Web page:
Socio-cultural and economic barriers, and facilitators influencing men's involvement in antenatal care including HIV testing: A qualitative study from urban Blantyre, Malawi
BackgroundMale partner involvement in antenatal care (ANC) is associated with positive maternal and neonatal outcomes. However, only a handful of men attend ANC with their partners. This study aimed to understand the underlying barriers and facilitators influencing men's ANC attendance including HIV testing in Blantyre, Malawi.MethodsData were collected during a formative qualitative study of a cluster-randomised trial. Six focus group discussions (FGDs) with 42 men and women and 20 in-depth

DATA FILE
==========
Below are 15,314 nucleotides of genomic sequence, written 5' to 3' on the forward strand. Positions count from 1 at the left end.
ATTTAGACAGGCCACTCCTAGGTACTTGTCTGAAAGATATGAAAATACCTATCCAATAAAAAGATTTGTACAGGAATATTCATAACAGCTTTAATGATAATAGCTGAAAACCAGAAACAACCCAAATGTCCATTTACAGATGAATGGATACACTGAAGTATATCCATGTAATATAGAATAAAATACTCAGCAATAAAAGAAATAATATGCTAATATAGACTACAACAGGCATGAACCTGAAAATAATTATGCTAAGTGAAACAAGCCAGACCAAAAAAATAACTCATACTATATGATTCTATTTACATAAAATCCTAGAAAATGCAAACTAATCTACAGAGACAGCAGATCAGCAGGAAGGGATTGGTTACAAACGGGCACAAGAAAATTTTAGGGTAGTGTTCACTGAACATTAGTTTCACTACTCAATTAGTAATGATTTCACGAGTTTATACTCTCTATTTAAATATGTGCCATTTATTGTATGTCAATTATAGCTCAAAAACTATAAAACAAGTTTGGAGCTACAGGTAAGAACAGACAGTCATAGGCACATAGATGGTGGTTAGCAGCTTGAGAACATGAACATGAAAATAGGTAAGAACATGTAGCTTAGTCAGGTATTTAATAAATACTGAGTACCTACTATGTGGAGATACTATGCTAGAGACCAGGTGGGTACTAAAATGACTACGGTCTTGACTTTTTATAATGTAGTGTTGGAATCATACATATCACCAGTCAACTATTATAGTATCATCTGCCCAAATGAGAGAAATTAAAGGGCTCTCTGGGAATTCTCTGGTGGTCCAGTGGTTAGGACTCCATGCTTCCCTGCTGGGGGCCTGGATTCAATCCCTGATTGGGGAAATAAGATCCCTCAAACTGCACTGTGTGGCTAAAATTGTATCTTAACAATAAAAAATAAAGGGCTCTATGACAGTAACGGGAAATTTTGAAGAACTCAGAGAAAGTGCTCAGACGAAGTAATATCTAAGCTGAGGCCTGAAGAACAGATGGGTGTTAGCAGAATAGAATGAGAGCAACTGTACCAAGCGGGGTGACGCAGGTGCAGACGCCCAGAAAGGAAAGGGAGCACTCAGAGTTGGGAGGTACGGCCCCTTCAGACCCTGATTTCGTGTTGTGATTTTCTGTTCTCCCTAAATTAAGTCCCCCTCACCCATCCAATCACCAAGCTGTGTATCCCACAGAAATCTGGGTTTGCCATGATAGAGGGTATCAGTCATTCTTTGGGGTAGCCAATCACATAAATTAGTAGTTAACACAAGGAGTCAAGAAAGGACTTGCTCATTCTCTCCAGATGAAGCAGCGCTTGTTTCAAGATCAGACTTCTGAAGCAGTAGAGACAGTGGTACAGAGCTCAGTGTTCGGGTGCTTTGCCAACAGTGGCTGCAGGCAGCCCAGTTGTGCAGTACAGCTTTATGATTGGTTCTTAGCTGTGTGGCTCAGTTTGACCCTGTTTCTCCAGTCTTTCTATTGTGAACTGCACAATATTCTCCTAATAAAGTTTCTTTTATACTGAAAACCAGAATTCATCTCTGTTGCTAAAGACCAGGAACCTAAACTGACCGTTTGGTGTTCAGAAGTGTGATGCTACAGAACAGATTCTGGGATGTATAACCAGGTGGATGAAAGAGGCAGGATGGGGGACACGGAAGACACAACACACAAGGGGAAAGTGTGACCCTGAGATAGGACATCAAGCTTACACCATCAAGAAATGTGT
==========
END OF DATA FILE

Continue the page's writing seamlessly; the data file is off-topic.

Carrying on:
... and 20 in-depth interviews (IDIs) were conducted at three primary health centres in urban Blantyre, Malawi. FGD participants were purposively sampled with IDI participants subsequently sampled after FGD participation. Thematic analysis was used to analyse the data.ResultsThe economic requirement to provide for their families exerted pressure on men and often negatively affected their decision to attend ANC together with their pregnant partners despite obvious benefits. Peer pressure and the fear to be seen by peers queueing for services at ANC, an environment traditionally viewed as a space for women and children made men feel treated as trespassers and with some level of hostility rendering them feeling emasculated when they attend ANC. Health system problems associated with overall organization of the ANC services, which favours women created resistance among men to be involved. An association between ANC and HIV testing services discouraged men from attending ANC because of their fear of testing HIV-positive in the presence of their partners. The availability of a male friendly clinic offering a private, quick, supportive/sensitive and flexible service was considered to be an important incentive that would facilitate male men's ANC attendance. Men described compensation to cover transport and opportunity cost for attending the clinic as a motivator to attending ANC services and accepting an HIV test. ConclusionPeer and economic influences were the most influential barriers of men attending ANC and testing for HIV with their pregnant partners. Addressing these socio-economic barriers and having a male friendly clinic are promising interventions to promote male ANC attendance in this setting.